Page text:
Cyclic voltammetric analyses of the ammonia gold sulfite plating bath were carried out in the three-compartment electrochemical cell, with a gold counter electrode (apparent area = 2 cm2), a Ag/AgCl reference electrode (connected to the cell by a Luggin capillary), and a platinum microelectrode as working electrode (diameter = 15 μm). The platinum electrode was employed instead of a rhenium wire to avoid any interference in the measurements arising from the oxidation of the rhenium electrode. The scans were started at OCP (64 mV vs. Ag/AgCl), then progressed in a cathodic direction to -1 V, anodically to 1 V (vs. the employed Ag/AgCl reference electrode), and then back to OCP. The scan rate was 10 mV/s.
Scanning electron microscopy pictures were obtained on a Leo 1550 VP apparatus (Leo Elektronenmikroskopie GmbH, Oberkochen, Germany) fitted with an INCA Energy Dispersive System (EDS) (Oxford Instruments, Oxford, UK).
All materials used were of analytical grade and purchased from Merck (Darmstadt, Germany).
3 Results and discussion
3.1 Evolution of gold deposits with the duration of the electrodeposition process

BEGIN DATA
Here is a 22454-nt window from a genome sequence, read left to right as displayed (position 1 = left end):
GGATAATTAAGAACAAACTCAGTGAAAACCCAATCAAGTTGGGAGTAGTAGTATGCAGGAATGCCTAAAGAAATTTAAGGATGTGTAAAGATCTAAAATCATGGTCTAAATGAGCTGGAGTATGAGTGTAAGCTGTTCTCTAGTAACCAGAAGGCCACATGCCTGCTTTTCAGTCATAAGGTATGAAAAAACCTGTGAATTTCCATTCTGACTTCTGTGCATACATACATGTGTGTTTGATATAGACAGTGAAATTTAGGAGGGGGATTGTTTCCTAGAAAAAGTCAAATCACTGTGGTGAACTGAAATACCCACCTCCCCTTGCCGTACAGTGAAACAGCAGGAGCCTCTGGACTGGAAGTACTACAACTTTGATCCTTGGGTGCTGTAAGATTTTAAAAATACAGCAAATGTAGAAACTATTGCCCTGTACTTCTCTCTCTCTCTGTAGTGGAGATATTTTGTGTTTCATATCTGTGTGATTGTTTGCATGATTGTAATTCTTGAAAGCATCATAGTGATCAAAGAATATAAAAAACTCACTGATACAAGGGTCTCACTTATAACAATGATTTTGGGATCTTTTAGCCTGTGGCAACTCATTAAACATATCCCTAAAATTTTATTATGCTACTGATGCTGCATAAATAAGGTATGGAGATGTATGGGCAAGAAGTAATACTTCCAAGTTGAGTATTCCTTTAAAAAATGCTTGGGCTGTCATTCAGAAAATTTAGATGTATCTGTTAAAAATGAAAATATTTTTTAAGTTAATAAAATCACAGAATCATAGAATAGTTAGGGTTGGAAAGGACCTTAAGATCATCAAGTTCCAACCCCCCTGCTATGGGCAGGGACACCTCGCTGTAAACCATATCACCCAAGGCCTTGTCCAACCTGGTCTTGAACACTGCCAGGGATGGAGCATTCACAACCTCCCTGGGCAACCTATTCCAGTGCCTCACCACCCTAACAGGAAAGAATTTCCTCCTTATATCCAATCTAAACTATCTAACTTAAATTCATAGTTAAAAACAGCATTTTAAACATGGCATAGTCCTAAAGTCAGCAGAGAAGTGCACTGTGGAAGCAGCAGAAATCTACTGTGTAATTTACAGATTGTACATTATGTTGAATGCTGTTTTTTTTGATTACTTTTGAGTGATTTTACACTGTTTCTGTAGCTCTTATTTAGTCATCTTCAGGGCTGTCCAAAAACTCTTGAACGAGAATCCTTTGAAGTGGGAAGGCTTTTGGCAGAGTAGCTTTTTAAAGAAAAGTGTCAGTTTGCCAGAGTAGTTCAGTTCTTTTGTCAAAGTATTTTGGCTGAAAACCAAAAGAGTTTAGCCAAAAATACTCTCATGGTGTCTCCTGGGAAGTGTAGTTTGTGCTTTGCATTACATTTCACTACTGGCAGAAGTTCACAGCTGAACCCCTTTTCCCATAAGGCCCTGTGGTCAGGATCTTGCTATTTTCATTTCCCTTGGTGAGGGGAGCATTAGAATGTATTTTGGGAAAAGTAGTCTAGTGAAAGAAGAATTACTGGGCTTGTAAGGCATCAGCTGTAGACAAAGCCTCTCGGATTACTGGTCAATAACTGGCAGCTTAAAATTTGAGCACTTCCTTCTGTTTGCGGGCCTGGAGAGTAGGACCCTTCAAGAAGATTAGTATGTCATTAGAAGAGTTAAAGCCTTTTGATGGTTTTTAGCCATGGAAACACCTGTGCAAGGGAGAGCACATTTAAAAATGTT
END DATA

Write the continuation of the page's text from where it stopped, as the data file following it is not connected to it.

The studies previously reported on the electrodeposition of gold using NiAl-Re alloys as substrates [15, 16] were taken as a starting point for the investigations reported here. In the mentioned work, the application of consecutive pulses resulted in the formation of gold microspheres whose behaviour resembled that of a conventional microelectrode. In order to improve the response of the formed gold electrodes, and to approach that of an array of nanoelectrodes, initial studies focused on the control over the deposition time for the selective deposition of the gold structures on the nanopores. Therefore, short cathodic pulses were applied (1 ms to 1 s), followed by 10-times longer anodic pulses to allow diffusion of the ions from the bulk solution, thus minimizing any halt in the reaction due to a depletion of gold(I) ions on the electrode/solution interface. In this set of experiments, the initial passivation of the NiAl matrix was performed at 0 V. At this potential, the rhenium fibers remain insoluble and the gold deposition takes place on their surface . Deposition on the surface of the fibres, rather than at the bottom of the pores, enables a better optical characterization of the developing structures, since it overcomes the limitations of light transmission into deep narrow pores.